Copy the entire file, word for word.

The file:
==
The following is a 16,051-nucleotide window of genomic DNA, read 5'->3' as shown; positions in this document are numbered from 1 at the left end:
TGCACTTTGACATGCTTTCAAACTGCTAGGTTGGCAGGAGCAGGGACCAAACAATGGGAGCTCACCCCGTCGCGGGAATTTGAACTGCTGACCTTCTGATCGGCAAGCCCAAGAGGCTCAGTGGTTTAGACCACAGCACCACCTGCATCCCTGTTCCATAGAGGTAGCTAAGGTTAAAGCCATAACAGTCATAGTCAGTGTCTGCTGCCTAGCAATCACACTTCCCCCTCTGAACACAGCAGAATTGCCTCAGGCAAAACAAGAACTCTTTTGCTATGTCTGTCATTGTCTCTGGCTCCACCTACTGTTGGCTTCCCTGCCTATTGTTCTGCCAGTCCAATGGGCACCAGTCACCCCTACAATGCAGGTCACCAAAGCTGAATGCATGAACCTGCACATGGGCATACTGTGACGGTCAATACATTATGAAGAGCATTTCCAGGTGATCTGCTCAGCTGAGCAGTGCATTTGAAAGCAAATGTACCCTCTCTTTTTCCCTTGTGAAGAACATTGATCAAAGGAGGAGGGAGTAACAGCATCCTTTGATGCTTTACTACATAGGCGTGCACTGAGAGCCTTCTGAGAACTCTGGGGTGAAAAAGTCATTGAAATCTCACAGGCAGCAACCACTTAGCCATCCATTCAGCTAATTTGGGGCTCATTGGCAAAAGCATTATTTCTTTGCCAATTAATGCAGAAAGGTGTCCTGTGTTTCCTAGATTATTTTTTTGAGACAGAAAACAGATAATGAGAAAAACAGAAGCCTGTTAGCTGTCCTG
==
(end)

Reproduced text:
The following is a 16,051-nucleotide window of genomic DNA, read 5'->3' as shown; positions in this document are numbered from 1 at the left end:
TGCACTTTGACATGCTTTCAAACTGCTAGGTTGGCAGGAGCAGGGACCAAACAATGGGAGCTCACCCCGTCGCGGGAATTTGAACTGCTGACCTTCTGATCGGCAAGCCCAAGAGGCTCAGTGGTTTAGACCACAGCACCACCTGCATCCCTGTTCCATAGAGGTAGCTAAGGTTAAAGCCATAACAGTCATAGTCAGTGTCTGCTGCCTAGCAATCACACTTCCCCCTCTGAACACAGCAGAATTGCCTCAGGCAAAACAAGAACTCTTTTGCTATGTCTGTCATTGTCTCTGGCTCCACCTACTGTTGGCTTCCCTGCCTATTGTTCTGCCAGTCCAATGGGCACCAGTCACCCCTACAATGCAGGTCACCAAAGCTGAATGCATGAACCTGCACATGGGCATACTGTGACGGTCAATACATTATGAAGAGCATTTCCAGGTGATCTGCTCAGCTGAGCAGTGCATTTGAAAGCAAATGTACCCTCTCTTTTTCCCTTGTGAAGAACATTGATCAAAGGAGGAGGGAGTAACAGCATCCTTTGATGCTTTACTACATAGGCGTGCACTGAGAGCCTTCTGAGAACTCTGGGGTGAAAAAGTCATTGAAATCTCACAGGCAGCAACCACTTAGCCATCCATTCAGCTAATTTGGGGCTCATTGGCAAAAGCATTATTTCTTTGCCAATTAATGCAGAAAGGTGTCCTGTGTTTCCTAGATTATTTTTTTGAGACAGAAAACAGATAATGAGAAAAACAGAAGCCTGTTAGCTGTCCTG